Social determinants of health are associated with outcomes in inherited bleeding disorders such as hemophilia, according to a systematic review of the literature that was published in the Journal of Clinical Medicine. They may also influence the clinical progression of inherited bleeding disorders.

These findings underscore the need for a multidisciplinary comprehensive care team to address the physical, psychosocial, and emotional needs of people living with inherited bleeding disorders to ensure equitable and optimal healthcare is provided.

According to the authors, naming, defining, and understanding the root causes of the social determinants of health is the first step toward reducing social inequities among people living with inherited bleeding disorders and improving their health.

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It is not clear how social determinants of health such as neighborhood environments and food affect health outcomes for people with inherited bleeding disorders.

Read more about the history of hemophilia

Here, researchers from the National Hemophilia Foundation in New York, New York, and Rush University in Chicago, Illinois, conducted a systematic review of the published literature to examine the impact of social determinants of health on health outcomes in people with inherited bleeding disorders.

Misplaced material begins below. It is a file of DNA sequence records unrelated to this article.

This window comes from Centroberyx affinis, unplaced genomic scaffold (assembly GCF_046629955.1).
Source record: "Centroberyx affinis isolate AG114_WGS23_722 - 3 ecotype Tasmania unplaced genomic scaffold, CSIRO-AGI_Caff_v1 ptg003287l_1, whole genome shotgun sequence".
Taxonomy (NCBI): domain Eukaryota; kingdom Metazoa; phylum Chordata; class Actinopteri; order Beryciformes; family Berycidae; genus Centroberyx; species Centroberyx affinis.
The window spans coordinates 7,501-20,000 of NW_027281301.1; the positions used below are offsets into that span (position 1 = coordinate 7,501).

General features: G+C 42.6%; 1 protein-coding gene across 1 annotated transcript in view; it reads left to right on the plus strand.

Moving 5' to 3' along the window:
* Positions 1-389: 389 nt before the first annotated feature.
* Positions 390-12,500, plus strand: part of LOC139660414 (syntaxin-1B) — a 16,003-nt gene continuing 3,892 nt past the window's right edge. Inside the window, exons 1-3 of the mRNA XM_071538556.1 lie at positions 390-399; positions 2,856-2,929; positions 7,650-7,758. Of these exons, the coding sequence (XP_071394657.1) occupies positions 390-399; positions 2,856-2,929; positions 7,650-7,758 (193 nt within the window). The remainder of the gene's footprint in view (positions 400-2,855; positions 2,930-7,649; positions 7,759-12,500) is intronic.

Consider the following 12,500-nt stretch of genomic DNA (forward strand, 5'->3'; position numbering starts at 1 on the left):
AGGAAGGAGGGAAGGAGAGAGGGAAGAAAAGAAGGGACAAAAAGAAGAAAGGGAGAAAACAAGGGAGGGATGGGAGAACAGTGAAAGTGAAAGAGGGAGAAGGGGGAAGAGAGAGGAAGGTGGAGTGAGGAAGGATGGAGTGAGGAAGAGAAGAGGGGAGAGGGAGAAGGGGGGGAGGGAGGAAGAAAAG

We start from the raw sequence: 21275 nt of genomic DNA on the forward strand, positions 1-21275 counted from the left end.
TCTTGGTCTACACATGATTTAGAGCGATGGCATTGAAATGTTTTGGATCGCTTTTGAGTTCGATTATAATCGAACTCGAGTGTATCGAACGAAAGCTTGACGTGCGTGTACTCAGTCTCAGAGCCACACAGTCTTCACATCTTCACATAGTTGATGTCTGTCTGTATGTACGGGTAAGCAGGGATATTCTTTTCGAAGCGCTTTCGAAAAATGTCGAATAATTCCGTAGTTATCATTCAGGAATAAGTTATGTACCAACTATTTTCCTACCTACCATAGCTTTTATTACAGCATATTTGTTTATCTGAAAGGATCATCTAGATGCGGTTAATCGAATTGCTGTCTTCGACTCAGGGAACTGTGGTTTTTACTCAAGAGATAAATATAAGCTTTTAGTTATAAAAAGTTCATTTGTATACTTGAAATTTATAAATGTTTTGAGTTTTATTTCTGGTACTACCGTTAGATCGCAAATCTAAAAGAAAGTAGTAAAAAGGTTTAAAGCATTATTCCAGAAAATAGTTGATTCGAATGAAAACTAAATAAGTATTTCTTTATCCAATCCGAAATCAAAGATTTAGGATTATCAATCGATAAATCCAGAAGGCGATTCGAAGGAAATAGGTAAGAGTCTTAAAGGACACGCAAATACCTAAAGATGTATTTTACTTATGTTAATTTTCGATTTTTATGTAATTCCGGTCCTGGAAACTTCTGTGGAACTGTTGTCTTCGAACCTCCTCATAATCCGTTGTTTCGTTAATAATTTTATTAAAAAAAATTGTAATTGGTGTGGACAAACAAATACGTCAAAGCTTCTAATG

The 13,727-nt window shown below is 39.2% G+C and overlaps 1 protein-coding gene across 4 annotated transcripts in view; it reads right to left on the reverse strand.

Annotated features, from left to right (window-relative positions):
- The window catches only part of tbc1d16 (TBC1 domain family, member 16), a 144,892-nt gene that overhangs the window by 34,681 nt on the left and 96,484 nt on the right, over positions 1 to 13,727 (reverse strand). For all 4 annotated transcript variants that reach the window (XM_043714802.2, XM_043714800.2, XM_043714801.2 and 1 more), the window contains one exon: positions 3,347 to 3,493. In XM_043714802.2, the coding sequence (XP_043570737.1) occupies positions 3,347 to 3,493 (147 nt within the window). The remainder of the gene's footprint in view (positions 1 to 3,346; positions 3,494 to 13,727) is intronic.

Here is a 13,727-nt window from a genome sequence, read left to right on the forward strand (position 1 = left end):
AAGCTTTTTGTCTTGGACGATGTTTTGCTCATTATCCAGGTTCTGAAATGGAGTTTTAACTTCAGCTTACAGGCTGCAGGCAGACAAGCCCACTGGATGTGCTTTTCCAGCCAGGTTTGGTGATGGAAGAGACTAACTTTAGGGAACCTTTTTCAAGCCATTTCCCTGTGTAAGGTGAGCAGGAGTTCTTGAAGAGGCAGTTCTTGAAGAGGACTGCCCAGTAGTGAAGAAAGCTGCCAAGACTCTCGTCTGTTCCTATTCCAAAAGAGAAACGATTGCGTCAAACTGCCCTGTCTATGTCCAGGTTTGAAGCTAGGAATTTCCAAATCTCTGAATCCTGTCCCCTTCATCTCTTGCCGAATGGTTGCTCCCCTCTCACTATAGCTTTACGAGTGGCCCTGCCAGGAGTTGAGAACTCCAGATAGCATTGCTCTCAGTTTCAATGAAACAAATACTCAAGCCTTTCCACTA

The team identified 13 articles published between 2011 and 2021 that included a study population comprising patients diagnosed with an inherited bleeding disorder and at least 1 clinical or nonclinical outcome measure such as bleeding frequency, chronic pain, mortality, quality of life, or cost.

The main findings highlighted the unmet need to reduce the economic burden and increase available treatment options for people living with inherited bleeding disorders. 

The authors also found that rural location was a significant contributor to delayed diagnosis that reduced access to care.

“Further research is needed to better characterize the direct impact of the [social determinants of health] outcomes in inherited bleeding disorders,” the authors said. “Researchers should be careful to clearly define the health determinant of [interest] and ensure that the measure is deliberately being examined in studies.”


Lopez K, Norris K, Hardy M, Valentino LA. Defining the impact of social drivers on health outcomes for people with inherited bleeding disorders. J Clin Med. 2022;11(15):4443. doi:10.3390/jcm11154443